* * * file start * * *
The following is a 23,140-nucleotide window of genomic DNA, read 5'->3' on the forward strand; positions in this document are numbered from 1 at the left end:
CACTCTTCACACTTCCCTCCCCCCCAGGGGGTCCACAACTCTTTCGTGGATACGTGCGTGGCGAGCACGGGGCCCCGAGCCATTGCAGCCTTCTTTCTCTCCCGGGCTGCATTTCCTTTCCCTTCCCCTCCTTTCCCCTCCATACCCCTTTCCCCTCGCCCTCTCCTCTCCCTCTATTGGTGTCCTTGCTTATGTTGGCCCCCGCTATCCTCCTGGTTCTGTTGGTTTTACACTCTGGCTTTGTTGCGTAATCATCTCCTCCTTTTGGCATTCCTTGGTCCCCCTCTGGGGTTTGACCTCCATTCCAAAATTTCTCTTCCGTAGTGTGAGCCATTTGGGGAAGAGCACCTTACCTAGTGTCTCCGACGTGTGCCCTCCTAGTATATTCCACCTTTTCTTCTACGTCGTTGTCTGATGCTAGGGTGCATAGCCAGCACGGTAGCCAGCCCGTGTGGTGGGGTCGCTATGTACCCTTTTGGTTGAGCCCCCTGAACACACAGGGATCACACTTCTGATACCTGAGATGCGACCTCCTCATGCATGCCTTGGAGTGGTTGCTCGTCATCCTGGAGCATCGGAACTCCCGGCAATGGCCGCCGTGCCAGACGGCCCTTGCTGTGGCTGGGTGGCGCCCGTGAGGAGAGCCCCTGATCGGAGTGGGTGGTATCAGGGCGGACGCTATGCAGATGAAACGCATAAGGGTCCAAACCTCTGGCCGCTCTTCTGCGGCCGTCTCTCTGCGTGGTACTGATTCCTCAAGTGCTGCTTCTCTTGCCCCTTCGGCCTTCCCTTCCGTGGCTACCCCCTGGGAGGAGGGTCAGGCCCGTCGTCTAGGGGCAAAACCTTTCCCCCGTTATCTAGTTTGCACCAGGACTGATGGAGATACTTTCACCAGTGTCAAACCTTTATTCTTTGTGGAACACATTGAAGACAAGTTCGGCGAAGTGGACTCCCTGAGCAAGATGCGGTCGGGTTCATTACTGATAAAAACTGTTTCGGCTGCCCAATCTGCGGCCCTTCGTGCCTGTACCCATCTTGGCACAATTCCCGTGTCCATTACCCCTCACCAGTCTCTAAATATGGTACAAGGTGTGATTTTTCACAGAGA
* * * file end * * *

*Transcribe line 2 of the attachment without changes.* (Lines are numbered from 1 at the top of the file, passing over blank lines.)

CACTCTTCACACTTCCCTCCCCCCCAGGGGGTCCACAACTCTTTCGTGGATACGTGCGTGGCGAGCACGGGGCCCCGAGCCATTGCAGCCTTCTTTCTCTCCCGGGCTGCATTTCCTTTCCCTTCCCCTCCTTTCCCCTCCATACCCCTTTCCCCTCGCCCTCTCCTCTCCCTCTATTGGTGTCCTTGCTTATGTTGGCCCCCGCTATCCTCCTGGTTCTGTTGGTTTTACACTCTGGCTTTGTTGCGTAATCATCTCCTCCTTTTGGCATTCCTTGGTCCCCCTCTGGGGTTTGACCTCCATTCCAAAATTTCTCTTCCGTAGTGTGAGCCATTTGGGGAAGAGCACCTTACCTAGTGTCTCCGACGTGTGCCCTCCTAGTATATTCCACCTTTTCTTCTACGTCGTTGTCTGATGCTAGGGTGCATAGCCAGCACGGTAGCCAGCCCGTGTGGTGGGGTCGCTATGTACCCTTTTGGTTGAGCCCCCTGAACACACAGGGATCACACTTCTGATACCTGAGATGCGACCTCCTCATGCATGCCTTGGAGTGGTTGCTCGTCATCCTGGAGCATCGGAACTCCCGGCAATGGCCGCCGTGCCAGACGGCCCTTGCTGTGGCTGGGTGGCGCCCGTGAGGAGAGCCCCTGATCGGAGTGGGTGGTATCAGGGCGGACGCTATGCAGATGAAACGCATAAGGGTCCAAACCTCTGGCCGCTCTTCTGCGGCCGTCTCTCTGCGTGGTACTGATTCCTCAAGTGCTGCTTCTCTTGCCCCTTCGGCCTTCCCTTCCGTGGCTACCCCCTGGGAGGAGGGTCAGGCCCGTCGTCTAGGGGCAAAACCTTTCCCCCGTTATCTAGTTTGCACCAGGACTGATGGAGATACTTTCACCAGTGTCAAACCTTTATTCTTTGTGGAACACATTGAAGACAAGTTCGGCGAAGTGGACTCCCTGAGCAAGATGCGGTCGGGTTCATTACTGATAAAAACTGTTTCGGCTGCCCAATCTGCGGCCCTTCGTGCCTGTACCCATCTTGGCACAATTCCCGTGTCCATTACCCCTCACCAGTCTCTAAATATGGTACAAGGTGTGATTTTTCACAGAGA